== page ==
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Gerhard Ertl

Gerhard Ertl

Gerhard Ertl

Nobel laureate in chemistry. German physicist and a professor emeritus in the Department of Physical Chemistry, Germany

"I have no experience in taking medication, but I think drug abuse is very dangerous and that people must fight against it all together".

German physicist and a Professor emeritus at the Department of Physical Chemistry. Ertl was born in Stuttgart, Germany, where he studied physics from 1955 to 1957 at the Technical University of Stuttgart and then at the University of Paris (1957–1958) and Ludwig Maximilians University in Munich (1958–1959). He completed his Diplome in Physics at the Technical University of Stuttgart in 1961, followed his thesis advisor Heinz Gerischer from the Max Planck Institute for Metals Research in Stuttgart to Munich and received his Ph.D. degree from the Technical University of Munich in 1965.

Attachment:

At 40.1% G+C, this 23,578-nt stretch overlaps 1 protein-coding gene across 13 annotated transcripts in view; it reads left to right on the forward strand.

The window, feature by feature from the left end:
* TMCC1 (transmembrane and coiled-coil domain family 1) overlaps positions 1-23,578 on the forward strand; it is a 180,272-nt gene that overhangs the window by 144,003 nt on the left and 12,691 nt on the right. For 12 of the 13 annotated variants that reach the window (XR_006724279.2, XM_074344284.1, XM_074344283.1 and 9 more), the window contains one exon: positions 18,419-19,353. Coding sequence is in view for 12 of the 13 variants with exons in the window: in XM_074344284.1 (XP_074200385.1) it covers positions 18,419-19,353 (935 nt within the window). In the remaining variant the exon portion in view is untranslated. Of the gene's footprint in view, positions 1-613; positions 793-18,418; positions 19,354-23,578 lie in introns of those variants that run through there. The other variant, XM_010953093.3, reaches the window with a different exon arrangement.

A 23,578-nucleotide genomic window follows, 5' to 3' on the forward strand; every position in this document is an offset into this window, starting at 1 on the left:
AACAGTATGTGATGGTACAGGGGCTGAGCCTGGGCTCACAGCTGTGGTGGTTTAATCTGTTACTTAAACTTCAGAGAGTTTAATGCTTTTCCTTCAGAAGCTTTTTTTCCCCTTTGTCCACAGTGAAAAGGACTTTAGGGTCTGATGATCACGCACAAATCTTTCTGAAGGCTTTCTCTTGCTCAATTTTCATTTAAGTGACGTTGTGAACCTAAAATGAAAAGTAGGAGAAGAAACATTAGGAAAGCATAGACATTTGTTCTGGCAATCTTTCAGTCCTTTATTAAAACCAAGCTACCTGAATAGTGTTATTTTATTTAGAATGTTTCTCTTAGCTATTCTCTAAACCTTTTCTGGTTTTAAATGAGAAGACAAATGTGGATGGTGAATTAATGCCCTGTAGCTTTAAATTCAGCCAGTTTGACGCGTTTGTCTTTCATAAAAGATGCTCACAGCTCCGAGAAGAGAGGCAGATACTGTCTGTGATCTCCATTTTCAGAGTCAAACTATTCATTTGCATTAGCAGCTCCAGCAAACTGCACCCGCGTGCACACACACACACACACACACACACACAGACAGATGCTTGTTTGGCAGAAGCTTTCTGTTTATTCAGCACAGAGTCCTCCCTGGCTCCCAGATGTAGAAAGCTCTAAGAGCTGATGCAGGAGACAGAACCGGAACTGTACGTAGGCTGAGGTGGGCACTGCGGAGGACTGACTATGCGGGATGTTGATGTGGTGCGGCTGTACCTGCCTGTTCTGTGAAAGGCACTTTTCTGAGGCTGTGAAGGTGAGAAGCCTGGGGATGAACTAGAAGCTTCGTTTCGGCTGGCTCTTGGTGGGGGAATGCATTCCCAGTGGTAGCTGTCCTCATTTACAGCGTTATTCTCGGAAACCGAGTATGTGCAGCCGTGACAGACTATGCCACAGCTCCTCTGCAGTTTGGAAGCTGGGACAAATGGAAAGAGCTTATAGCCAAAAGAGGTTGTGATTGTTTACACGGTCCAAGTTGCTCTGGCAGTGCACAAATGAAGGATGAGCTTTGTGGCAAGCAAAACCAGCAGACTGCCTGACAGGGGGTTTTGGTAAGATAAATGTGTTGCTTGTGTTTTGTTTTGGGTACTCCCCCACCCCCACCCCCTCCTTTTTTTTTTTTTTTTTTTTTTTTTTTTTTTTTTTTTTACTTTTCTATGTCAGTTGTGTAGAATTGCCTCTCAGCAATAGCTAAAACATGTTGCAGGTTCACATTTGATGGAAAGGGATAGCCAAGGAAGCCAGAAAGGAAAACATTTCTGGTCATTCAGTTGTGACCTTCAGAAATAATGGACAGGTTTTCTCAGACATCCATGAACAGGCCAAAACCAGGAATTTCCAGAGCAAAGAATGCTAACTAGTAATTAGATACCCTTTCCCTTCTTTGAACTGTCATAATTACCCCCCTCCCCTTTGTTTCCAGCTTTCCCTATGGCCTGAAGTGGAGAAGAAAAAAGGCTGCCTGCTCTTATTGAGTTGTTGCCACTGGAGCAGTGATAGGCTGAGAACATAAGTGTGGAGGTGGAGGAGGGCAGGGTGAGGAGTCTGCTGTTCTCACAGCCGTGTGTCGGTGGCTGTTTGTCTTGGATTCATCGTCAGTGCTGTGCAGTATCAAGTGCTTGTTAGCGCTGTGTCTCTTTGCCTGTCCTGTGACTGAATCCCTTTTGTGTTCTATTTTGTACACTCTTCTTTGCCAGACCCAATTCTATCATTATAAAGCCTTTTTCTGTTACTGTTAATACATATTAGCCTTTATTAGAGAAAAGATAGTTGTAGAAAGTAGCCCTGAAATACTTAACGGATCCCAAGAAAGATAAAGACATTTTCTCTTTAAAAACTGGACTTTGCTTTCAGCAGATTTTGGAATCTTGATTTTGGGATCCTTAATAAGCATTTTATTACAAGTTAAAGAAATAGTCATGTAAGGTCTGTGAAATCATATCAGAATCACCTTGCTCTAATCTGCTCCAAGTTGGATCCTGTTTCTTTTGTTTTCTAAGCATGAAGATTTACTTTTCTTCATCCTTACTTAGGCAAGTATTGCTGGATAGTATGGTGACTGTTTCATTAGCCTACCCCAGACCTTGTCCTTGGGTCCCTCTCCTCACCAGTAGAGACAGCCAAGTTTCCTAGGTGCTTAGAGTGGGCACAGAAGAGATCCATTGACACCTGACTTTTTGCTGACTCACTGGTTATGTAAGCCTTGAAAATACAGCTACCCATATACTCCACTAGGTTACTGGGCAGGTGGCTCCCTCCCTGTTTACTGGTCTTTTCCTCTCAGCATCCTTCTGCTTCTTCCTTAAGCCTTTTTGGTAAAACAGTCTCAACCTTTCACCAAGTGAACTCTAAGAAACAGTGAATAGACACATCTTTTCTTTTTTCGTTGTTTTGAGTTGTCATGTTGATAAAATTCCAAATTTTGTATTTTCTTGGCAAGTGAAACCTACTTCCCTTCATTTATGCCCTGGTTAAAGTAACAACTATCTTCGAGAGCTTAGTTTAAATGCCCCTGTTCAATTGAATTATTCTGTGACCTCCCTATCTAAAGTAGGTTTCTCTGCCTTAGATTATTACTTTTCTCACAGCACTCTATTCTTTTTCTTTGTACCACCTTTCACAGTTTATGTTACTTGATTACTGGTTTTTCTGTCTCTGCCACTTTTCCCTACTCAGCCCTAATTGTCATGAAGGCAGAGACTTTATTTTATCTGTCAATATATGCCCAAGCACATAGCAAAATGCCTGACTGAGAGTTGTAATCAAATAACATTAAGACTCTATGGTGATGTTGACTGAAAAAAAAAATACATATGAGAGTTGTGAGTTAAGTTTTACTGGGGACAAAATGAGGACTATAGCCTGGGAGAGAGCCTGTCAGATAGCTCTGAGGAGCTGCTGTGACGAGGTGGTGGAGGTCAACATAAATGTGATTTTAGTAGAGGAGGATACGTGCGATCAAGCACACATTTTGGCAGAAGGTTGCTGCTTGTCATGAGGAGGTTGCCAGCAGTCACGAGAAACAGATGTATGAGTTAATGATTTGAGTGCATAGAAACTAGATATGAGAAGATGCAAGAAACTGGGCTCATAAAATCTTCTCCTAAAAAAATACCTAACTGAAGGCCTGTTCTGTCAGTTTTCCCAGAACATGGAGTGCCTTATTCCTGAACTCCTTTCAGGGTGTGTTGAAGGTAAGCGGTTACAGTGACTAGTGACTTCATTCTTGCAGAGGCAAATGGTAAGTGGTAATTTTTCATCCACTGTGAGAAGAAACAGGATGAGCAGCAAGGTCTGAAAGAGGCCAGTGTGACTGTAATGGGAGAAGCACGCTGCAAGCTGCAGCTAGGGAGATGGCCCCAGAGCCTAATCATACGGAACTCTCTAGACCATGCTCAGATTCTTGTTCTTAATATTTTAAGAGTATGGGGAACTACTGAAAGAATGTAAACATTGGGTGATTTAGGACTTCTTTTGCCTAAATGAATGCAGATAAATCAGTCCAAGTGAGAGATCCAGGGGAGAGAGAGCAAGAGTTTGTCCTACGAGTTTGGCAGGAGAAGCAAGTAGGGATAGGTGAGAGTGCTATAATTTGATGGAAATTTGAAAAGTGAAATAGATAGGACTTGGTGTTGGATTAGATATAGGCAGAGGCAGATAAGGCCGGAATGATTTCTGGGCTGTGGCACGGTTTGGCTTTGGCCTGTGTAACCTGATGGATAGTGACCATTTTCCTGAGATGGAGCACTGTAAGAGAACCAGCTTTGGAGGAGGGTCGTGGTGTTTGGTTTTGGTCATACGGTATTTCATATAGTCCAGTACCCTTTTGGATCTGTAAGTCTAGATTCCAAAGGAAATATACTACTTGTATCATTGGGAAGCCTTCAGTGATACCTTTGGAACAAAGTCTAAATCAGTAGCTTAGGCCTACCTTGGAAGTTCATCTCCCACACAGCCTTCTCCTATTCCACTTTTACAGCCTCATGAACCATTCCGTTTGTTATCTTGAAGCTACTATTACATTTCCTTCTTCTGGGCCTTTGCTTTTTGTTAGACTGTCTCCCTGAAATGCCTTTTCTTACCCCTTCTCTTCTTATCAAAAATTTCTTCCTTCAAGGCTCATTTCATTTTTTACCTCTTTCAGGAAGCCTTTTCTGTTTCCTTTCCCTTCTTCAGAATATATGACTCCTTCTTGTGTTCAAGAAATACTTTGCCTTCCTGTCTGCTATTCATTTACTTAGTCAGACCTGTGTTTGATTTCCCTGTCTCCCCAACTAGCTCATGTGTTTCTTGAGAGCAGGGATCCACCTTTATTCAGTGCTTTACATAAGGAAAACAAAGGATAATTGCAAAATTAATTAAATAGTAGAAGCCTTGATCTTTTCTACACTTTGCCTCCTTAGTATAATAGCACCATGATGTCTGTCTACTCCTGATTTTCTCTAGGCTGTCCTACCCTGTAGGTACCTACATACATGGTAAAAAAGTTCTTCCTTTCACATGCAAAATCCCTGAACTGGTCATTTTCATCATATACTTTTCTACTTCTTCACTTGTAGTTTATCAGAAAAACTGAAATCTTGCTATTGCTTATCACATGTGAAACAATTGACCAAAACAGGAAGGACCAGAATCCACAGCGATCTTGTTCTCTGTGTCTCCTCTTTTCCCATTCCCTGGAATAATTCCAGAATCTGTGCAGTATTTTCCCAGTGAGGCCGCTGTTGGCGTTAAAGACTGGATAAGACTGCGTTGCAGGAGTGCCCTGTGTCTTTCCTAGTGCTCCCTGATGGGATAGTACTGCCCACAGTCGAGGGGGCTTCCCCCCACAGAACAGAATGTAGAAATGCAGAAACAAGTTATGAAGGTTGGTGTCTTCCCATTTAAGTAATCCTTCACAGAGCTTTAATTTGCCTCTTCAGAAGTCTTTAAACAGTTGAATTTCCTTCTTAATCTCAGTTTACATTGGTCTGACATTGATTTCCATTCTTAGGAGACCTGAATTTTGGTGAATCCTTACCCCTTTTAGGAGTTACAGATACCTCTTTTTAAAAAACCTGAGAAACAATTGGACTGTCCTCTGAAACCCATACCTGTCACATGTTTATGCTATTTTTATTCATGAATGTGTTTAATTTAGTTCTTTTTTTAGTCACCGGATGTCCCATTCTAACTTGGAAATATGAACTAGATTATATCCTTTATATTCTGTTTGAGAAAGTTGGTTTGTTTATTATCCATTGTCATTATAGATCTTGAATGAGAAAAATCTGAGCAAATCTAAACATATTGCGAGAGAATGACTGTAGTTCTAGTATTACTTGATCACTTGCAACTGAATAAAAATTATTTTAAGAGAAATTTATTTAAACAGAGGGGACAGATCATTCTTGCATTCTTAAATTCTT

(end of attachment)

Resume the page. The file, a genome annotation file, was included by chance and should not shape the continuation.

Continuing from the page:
Gerhard Ertl is known for determining the detailed molecular mechanisms of the catalytic synthesis of ammonia over iron (Haber Bosch process) and the catalytic oxidation of carbon monoxide over platinum (catalytic converter). During his research he discovered the important phenomenon of oscillatory reactions on platinum surfaces and, using photoelectron microscopy, was able to image for the first time, the oscillating changes in surface structure and coverage that occur during reaction.

Gerhard Ertl was awarded the 2007 Nobel Prize in Chemistry for his studies of chemical processes on solid surfaces. The award, worth SEK 10 million (US$1.7 million, GB£1.15 million), was announced on Ertl's 71st birthday. "I am speechless", Ertl told Associated Press from his office in Berlin. "I didn't expect this."

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